SW- I stand on an anvil on stage at every show, and we usually guage how good a show is by how close I come to falling off the anvil. And I think I almost fell off it about 8 times, so things were pretty out of control. BRM- So how did you find 5 guys to come together on such an eclectic project? SW- Well, Doc Thompson, Mofo (guitar) and myself all met in high school. And why we like the same music makes no sense. At the time I was listening exclusively to Iron Maiden, so I was like the whitest dude on earth. And Doc had me check out this Funkadelic record, and for whatever reason that worked for me perfectly. Somehow, I don’t know, call it divine intervention, we all had the same musical taste. And then eventually we got to New York and added Zigabot (bass) and ShilleLee (drums). Which was also equally bizarre because I think Zigabot had only ever played in deathmetal bands, and we introduced him to groove. It’s like we all have these seeds of metal and funk in our lines. We added beer to water in the garden and strange plants sprung up. How’s that for a screwy metaphor? The Garden of Not Eden. BRM- Rhythm & Bruise is your first full-length album. Give me a King Hell description of the album.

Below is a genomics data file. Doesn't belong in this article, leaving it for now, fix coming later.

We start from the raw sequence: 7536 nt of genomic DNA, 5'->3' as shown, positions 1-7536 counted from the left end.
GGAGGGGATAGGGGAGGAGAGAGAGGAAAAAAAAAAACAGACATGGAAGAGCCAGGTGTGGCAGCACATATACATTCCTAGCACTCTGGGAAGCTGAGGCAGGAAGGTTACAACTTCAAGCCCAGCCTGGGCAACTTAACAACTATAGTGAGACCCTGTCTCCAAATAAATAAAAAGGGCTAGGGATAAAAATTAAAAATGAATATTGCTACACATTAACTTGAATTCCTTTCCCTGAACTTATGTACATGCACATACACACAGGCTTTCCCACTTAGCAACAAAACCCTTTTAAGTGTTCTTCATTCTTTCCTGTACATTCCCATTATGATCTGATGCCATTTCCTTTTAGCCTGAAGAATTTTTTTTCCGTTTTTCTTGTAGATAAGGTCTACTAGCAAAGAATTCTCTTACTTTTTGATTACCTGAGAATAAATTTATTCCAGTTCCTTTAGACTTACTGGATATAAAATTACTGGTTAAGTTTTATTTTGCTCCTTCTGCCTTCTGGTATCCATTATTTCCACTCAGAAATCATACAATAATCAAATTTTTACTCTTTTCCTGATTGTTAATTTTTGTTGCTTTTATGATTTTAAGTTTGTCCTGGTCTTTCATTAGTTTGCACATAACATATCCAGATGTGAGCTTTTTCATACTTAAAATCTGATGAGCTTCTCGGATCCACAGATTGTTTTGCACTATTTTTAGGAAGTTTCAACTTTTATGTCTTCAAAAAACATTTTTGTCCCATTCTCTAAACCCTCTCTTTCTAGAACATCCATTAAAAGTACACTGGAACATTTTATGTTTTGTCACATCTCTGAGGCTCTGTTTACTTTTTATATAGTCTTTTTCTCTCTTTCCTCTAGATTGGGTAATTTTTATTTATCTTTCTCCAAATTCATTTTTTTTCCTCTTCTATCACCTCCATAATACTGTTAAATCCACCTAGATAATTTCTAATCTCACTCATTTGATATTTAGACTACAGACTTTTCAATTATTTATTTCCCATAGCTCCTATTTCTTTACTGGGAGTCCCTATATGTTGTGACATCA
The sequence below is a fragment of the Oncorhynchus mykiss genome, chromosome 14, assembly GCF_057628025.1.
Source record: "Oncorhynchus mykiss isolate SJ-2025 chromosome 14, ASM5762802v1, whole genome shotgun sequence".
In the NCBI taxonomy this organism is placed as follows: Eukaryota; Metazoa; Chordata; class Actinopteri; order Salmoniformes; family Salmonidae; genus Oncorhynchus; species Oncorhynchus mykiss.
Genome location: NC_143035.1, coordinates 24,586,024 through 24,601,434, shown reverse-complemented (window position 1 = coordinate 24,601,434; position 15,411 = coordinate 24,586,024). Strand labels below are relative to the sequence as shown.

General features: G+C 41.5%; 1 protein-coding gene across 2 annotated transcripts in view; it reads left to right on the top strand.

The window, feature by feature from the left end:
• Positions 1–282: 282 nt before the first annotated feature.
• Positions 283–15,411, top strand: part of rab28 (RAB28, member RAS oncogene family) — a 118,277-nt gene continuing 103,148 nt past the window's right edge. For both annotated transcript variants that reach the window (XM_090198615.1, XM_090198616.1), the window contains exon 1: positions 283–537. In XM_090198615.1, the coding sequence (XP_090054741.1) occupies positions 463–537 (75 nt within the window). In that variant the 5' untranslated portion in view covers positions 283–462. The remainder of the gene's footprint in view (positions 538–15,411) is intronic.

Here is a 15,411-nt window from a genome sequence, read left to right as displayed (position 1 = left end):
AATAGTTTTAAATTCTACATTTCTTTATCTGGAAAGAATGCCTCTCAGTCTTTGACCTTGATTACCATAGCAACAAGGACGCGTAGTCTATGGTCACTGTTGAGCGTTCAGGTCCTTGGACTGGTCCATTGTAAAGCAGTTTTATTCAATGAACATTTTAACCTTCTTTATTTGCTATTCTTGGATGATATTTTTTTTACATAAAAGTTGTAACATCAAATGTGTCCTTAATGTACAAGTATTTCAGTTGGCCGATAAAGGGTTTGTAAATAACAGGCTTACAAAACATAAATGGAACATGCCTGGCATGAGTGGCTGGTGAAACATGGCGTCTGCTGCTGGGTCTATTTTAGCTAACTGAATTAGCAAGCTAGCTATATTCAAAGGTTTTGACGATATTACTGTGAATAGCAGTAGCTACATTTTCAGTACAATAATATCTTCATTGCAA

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SW- It’s a really broad record.But it all holds together, it’s King Hell music. On the one extreme we have songs that are heavily funk like Mr. Fancy Pants, which is about Zigabot and his escaped clone of Dr. Funkenstein. And then on the other end we have a song like Oblivion, which is kinda based on Swedish speedmetal, that melodic deathmetal sound. I think it’s all defined by the fact we work really hard on riffs and melodies, and whether or not rhythms are funky. I’d say the defining aspects of our music is power and rhythm. BRM- So what’s it like in the studio with King Hell? SW- The making of the record was really intense. We had a weekend to record, then 2 days of overdubs. Rather than doing each instrument individually, we really wanted to capture what our live sound is like. So everybody played at once, and we didn’t add a second rhythm track. So it’s very much like our live show. I drank A LOT of Red Bull! For the vocal overdubs I was literally locked in the sound booth for about 10 hours straight, and merged half retarded. And I only had a half that wasn’t retarded already, so now I think I’m completely retarded. BRM- Well, if you were already half retarded, then you emerged half retarded, would that leave a quarter not retarded? Is my math right there? SW- Ooooh, son of a …… DT- Yeah, don’t leave math up to the retard. BRM- I saw a mention about a money back guarantee of satisfaction for your shows. What makes you so confident in yourselves and your live show? SW- Well, not to toot our own horn, but people are either sufficiently blown away, or they’re too scared to ask for their money back after the shows. I think it’s a guarantee we’re pretty confident in making. Whether or not you’re into King Hell music or not, it’s got something for everyone. There’s a lot of humor in there, and a lot of drinking. BRM- So where did the King Hell Report on YouTube spawn from? DT- I’m afraid that was me. Again, drinking had a lot to do with that. At least one part of every answer to any question involves drinking. With each of us having our own distinct character, I figured it was best to give a voice to Doc Thompson in the video realm. And 300,000 views later it looks it was at least partially a good idea. Even though there are only a few of my old friends that will still talk to me now. At least I have my internet friends now, right? SW- You had friends before? DT- Ah, well no, but he doesn’t know that. SW- We actually had more than 300,000 views, But YouTube suspended our first channel that racked up a couple hundred thousand views. So now we have another channel until they delete that one. DT- Yeah, we’re definitely on YouTube’s sh*tlist. We just keep moving our homebase as they burn the last one down. I don’t think anyone was surprised that the song I wrote on there about being sexually attracted to cartoon characters got banned. Some of the other stuff in comparison seems pretty timid. But YouTube just seems to have it out for us at this point.